Deep Thoughts

Being a Mom is Awful

Grey’s Anatomy is one of my all-time favorite shows. I’ve watched every episode of every season, many episodes more than once. The writing is the best. There have been so many moments when I felt like the writers were in my heart or brain, grabbing my own words and feelings.

Tonight was no exception. The main plotline involved two 8-year-old boys finding a gun in the home, with one of them being seriously injured. The residents and doctors fought to save the boys’ life and help the other not to forever blame himself for hurting his friend.

As sisters Meredith and Maggie (who live together and raise Mer’s kids after her husband’s death) walked out of the hospital after their shift, Maggie began crying and they had this conversation:

Meredith: What’s wrong? What’s wrong?
Maggie: I don’t know how you do it, Mer.
Meredith: Do what?
Maggie: Love your kids like this. I really love them.
Meredith: They love you too.
Maggie: No, I love them like – if something happened to them, I would die. My heart is so wide open and they’re so fragile. I don’t know how you live like this. I don’t.
Meredith: It’s awful.

Yep, it’s absolutely awful. It’s the hardest thing about being a parent. The love is almost too much too hold sometimes. When you say, “I’d give my life for them,” you mean it literally and with every fiber of your being.

It reminds me of this quote I heard years ago and has always stuck with me:

“Making the decision to have a child – it is momentous. It is to decide forever to have your heart go walking around outside your body. ”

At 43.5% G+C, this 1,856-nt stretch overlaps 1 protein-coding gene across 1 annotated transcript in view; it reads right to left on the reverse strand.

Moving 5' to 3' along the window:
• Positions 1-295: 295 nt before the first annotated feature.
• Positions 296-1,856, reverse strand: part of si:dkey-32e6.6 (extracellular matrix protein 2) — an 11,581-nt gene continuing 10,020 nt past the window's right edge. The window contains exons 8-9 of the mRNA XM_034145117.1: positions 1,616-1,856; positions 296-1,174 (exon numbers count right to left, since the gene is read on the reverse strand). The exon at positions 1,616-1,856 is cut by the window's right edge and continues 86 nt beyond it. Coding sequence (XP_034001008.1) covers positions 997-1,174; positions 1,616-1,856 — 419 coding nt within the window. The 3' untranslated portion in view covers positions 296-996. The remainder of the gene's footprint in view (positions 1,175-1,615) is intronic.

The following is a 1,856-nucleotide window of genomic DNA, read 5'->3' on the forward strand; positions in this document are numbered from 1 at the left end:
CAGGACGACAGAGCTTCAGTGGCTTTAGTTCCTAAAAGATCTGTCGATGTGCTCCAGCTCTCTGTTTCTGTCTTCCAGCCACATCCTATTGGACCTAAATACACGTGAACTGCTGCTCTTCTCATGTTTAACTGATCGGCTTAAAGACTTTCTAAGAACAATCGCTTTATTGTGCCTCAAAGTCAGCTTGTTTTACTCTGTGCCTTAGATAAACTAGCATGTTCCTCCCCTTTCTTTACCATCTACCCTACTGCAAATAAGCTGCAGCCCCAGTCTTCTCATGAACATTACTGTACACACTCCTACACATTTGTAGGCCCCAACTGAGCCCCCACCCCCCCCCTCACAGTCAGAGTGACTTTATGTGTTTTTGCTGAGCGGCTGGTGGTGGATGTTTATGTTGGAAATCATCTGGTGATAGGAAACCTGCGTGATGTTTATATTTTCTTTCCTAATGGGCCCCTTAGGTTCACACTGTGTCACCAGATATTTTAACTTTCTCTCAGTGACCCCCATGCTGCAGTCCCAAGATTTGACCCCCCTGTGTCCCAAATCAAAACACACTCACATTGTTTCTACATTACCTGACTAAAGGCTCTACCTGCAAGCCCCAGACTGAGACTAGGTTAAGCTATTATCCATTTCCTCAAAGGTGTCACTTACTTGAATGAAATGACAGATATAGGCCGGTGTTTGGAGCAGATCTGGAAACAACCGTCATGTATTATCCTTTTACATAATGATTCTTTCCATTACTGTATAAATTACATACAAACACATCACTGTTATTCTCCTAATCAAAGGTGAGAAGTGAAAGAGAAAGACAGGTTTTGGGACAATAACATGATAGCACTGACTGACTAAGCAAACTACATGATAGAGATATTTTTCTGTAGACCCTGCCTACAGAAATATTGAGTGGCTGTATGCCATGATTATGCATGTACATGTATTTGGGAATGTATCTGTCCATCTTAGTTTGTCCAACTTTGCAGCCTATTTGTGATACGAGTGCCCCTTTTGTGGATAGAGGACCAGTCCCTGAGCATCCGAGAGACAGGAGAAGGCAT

― Elizabeth Stone

Yep. It’s absolutely awful. And I wouldn’t change it for a thing <3

Deep Thoughts: And It’s Just Like That

Photo by:  Silvestri Matteo

I’ve been thinking a lot lately about an older person in my family, a remarkable woman. I feel guilt for not making more time to spend with her because, as they say, she won’t be around forever.

I’ve been thinking about why I feel guilty – familial obligation? No, it’s not that. It’s that I’m missing out on some finite time, time that I won’t be able to spend with her . . . “when I have time.”

I’ve been thinking about why I adore her so much, why I think I should be hoarding time with her, why I’ll weep when she goes.

I’ve been thinking about the shine in her eyes when she sees my family, the hearty laugh, the love of books we bonded over, the instant embrace into her family when I joined the club.

I’ve been thinking about how it must feel to be near the end of your life and knowing, to the bottom of your soul, that you did this thing well. You lived every moment. You loved deeply. You forgave. You laughed. You moved on.

I’ve been thinking about how I’ll want to be remembered when I pass on.

And it’s just like that.